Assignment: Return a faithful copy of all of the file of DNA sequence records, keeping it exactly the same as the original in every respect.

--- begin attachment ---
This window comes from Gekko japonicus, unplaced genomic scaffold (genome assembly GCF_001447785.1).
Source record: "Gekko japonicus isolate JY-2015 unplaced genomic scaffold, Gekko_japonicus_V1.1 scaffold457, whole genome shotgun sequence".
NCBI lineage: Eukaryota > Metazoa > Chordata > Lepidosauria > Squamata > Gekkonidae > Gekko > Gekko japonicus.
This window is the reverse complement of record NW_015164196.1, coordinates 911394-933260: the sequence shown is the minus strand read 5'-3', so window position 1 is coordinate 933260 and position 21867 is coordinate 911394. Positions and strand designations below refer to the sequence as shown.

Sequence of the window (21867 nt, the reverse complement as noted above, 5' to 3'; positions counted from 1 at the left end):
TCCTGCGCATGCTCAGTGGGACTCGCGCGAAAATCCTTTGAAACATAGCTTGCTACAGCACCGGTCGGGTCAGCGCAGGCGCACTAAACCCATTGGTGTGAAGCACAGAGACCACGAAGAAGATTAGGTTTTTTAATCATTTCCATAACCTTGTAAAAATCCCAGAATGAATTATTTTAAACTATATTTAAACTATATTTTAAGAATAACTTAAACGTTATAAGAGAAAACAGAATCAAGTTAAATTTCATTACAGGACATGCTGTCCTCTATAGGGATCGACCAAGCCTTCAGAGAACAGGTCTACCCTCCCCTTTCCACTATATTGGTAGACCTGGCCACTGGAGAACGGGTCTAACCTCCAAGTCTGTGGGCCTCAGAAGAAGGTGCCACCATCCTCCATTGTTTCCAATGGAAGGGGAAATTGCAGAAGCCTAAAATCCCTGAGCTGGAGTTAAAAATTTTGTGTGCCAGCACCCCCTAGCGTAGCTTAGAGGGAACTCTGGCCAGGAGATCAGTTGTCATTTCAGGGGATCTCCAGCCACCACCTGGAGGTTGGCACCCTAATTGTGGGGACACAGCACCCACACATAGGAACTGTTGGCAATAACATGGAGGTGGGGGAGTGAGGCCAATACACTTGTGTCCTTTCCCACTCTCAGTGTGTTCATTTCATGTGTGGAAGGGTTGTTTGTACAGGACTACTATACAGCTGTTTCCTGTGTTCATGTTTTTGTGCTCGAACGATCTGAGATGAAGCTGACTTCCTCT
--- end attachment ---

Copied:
This window comes from Gekko japonicus, unplaced genomic scaffold (genome assembly GCF_001447785.1).
Source record: "Gekko japonicus isolate JY-2015 unplaced genomic scaffold, Gekko_japonicus_V1.1 scaffold457, whole genome shotgun sequence".
NCBI lineage: Eukaryota > Metazoa > Chordata > Lepidosauria > Squamata > Gekkonidae > Gekko > Gekko japonicus.
This window is the reverse complement of record NW_015164196.1, coordinates 911394-933260: the sequence shown is the minus strand read 5'-3', so window position 1 is coordinate 933260 and position 21867 is coordinate 911394. Positions and strand designations below refer to the sequence as shown.

Sequence of the window (21867 nt, the reverse complement as noted above, 5' to 3'; positions counted from 1 at the left end):
TCCTGCGCATGCTCAGTGGGACTCGCGCGAAAATCCTTTGAAACATAGCTTGCTACAGCACCGGTCGGGTCAGCGCAGGCGCACTAAACCCATTGGTGTGAAGCACAGAGACCACGAAGAAGATTAGGTTTTTTAATCATTTCCATAACCTTGTAAAAATCCCAGAATGAATTATTTTAAACTATATTTAAACTATATTTTAAGAATAACTTAAACGTTATAAGAGAAAACAGAATCAAGTTAAATTTCATTACAGGACATGCTGTCCTCTATAGGGATCGACCAAGCCTTCAGAGAACAGGTCTACCCTCCCCTTTCCACTATATTGGTAGACCTGGCCACTGGAGAACGGGTCTAACCTCCAAGTCTGTGGGCCTCAGAAGAAGGTGCCACCATCCTCCATTGTTTCCAATGGAAGGGGAAATTGCAGAAGCCTAAAATCCCTGAGCTGGAGTTAAAAATTTTGTGTGCCAGCACCCCCTAGCGTAGCTTAGAGGGAACTCTGGCCAGGAGATCAGTTGTCATTTCAGGGGATCTCCAGCCACCACCTGGAGGTTGGCACCCTAATTGTGGGGACACAGCACCCACACATAGGAACTGTTGGCAATAACATGGAGGTGGGGGAGTGAGGCCAATACACTTGTGTCCTTTCCCACTCTCAGTGTGTTCATTTCATGTGTGGAAGGGTTGTTTGTACAGGACTACTATACAGCTGTTTCCTGTGTTCATGTTTTTGTGCTCGAACGATCTGAGATGAAGCTGACTTCCTCT